Main reference: Story in International Finance
Even in a depressed capital market like China’s, firms are still out there wanting to go public.
And even in such a climate, stock market regulators still have to uphold threshold entry barriers.
So far this year, over three dozen IPOs have been shot down.
So who’s going to the prom and could geography have something to do with it?
Ostensibly, the main reason IPO aspirants have been held back at the gates to a public existence this year is all about money.
Most reasons range from poor profitability track records, lack of investor interest, accounting irregularities, insufficient application data provided as well as management turnover/instability.
But could location also be playing a role in the decision making process?
The 37 listco wannabees who had their A-share IPO dreams shattered this year were primarily disinvited to the party for reasons of profitability – or lack thereof is this case.
The main reason for their failure win IPO approvals, as cited by China’s bourse regulator – the China Securities Regulatory Commission (CSRC) – was a concern over these candidates ability to generate, much less sustain, profitability for their prospective shareholders.
First of all, 2012 hasn’t exactly been an ideal time for capital-hungry Chinese firms to launch IPOs.
Not only is liquidity tight amid the protracted bear market, but investor sentiment is abysmally low as the benchmark Shanghai Composite Index continues to hit new lows not seen in well over half a decade.
In this climate, the bourse watchdog would likely be more than happy to lower the bar and let in some new blood to the market.
But it can’t let its guard down to the point where anyone with a lawyer, underwriter and a modicum level of business experience can suddenly start selling shares in Shanghai or Shenzhen.
In addition, when sentiment is low and funds are tight, the last thing that might tempt a buying spree would be an unknown quantity like an SME IPO suddenly breaking onto the scene and vying for already skittish capital.
Finally, the CSRC has basically taken the opportunity of a down market and a slow IPO season to actually raise the barrier to entry for bourse newcomers in order to ensure that the winnowing out process pays dividends post-bear in the form of healthier A-share firms.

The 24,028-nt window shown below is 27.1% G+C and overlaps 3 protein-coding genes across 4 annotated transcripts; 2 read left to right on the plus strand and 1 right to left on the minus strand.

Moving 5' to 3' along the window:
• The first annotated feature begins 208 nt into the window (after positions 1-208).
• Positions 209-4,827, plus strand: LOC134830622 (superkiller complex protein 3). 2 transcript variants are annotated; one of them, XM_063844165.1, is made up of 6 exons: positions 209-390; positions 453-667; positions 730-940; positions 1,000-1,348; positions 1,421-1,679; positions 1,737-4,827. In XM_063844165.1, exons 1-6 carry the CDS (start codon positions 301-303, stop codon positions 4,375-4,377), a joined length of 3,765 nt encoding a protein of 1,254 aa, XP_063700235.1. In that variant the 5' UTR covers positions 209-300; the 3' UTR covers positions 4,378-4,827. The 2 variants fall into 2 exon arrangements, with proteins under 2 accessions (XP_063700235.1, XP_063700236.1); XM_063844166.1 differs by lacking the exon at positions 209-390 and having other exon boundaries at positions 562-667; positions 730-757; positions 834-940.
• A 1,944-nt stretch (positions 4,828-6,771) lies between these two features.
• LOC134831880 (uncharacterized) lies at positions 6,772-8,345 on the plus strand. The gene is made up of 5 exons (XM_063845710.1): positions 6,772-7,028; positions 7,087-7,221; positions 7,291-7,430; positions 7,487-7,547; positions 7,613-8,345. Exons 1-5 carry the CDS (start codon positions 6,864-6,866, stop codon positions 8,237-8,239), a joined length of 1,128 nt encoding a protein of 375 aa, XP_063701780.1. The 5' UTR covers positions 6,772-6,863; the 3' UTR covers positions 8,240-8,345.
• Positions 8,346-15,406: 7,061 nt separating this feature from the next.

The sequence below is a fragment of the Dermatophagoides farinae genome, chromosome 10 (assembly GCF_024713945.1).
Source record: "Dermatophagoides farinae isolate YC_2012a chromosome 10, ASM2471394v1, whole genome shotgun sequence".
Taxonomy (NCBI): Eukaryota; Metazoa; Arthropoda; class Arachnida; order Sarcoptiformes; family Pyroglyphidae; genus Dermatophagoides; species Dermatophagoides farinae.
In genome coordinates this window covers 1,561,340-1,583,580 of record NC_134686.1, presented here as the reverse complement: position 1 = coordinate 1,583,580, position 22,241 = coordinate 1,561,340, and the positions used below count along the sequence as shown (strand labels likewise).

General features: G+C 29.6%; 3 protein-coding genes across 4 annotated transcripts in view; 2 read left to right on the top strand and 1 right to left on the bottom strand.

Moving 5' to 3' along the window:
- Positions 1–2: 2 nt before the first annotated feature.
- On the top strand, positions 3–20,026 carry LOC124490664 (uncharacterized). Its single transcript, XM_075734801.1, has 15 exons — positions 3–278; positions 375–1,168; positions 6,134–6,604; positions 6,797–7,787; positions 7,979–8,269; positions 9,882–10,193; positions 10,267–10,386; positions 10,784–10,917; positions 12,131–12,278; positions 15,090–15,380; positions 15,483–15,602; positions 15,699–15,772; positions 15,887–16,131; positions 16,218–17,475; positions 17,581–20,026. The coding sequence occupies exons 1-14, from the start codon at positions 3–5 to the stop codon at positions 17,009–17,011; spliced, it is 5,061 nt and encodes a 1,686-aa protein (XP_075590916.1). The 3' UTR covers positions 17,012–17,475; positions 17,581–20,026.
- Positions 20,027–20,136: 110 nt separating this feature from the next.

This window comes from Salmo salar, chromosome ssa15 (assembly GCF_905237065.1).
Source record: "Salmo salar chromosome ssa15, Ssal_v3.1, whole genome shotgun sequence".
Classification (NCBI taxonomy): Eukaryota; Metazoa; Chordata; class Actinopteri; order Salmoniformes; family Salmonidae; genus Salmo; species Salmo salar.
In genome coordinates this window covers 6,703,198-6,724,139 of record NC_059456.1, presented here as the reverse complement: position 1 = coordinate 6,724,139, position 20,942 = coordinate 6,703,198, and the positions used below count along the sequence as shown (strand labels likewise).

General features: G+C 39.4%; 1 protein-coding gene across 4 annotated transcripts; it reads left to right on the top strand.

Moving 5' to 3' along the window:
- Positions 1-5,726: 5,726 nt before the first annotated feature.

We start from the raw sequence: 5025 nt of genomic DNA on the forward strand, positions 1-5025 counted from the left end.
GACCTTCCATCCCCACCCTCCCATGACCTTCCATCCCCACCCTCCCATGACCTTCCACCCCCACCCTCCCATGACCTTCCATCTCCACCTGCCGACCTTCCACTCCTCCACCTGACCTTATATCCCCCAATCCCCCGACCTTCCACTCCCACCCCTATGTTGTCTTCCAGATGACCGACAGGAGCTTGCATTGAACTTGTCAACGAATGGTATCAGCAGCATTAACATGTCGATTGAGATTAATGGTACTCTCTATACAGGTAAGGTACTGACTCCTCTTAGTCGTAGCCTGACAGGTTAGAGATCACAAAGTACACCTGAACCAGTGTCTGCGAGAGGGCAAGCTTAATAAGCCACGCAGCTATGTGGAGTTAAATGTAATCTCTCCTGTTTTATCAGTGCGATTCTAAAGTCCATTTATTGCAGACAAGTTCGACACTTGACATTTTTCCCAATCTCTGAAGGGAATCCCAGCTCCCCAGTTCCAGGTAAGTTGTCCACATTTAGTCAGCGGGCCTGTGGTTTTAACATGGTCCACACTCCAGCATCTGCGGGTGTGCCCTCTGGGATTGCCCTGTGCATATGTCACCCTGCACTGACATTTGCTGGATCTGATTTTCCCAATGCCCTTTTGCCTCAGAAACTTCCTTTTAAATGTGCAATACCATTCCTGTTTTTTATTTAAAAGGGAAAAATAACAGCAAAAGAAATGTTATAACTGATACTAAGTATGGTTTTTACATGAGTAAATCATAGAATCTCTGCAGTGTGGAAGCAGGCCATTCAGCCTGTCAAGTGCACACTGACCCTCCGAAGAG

Therefore, market entry requirements this year have been different than in years past, resulting in far fewer sky-high P/E ratios for new IPOs making it through the CSRC gauntlet.
What is important for A-share investors is not so much what new guidelines are being applied in approving or rejecting IPO applications.
Rather, what should be monitored is whether the firms allowed in so far are truly deserving of being public enterprises and if they can be viable, competitive forces for progress in China’s capital markets.
One of the biggest impediments to firms going public this year has been the skyrocketing IPO expenses, mainly due to soaring underwriting and consultation fees by brokerages.
This has kept many IPO aspirants on the sidelines, spending more time in pre-IPO fundraising activities to help fund the underwriting costs themselves.
And although 2012 has yet to breathe its last bearish breaths before giving way to a new calendar year, it is useful to look at the IPO situation for the current year now in order to predict with any accuracy where it might be headed in the next.
There are some geographic oddities including the fact that not a single firm from the three provinces of Guizhou, Xinjiang or Tibet had made it through the IPO wringer last year, but three have made it in 2012.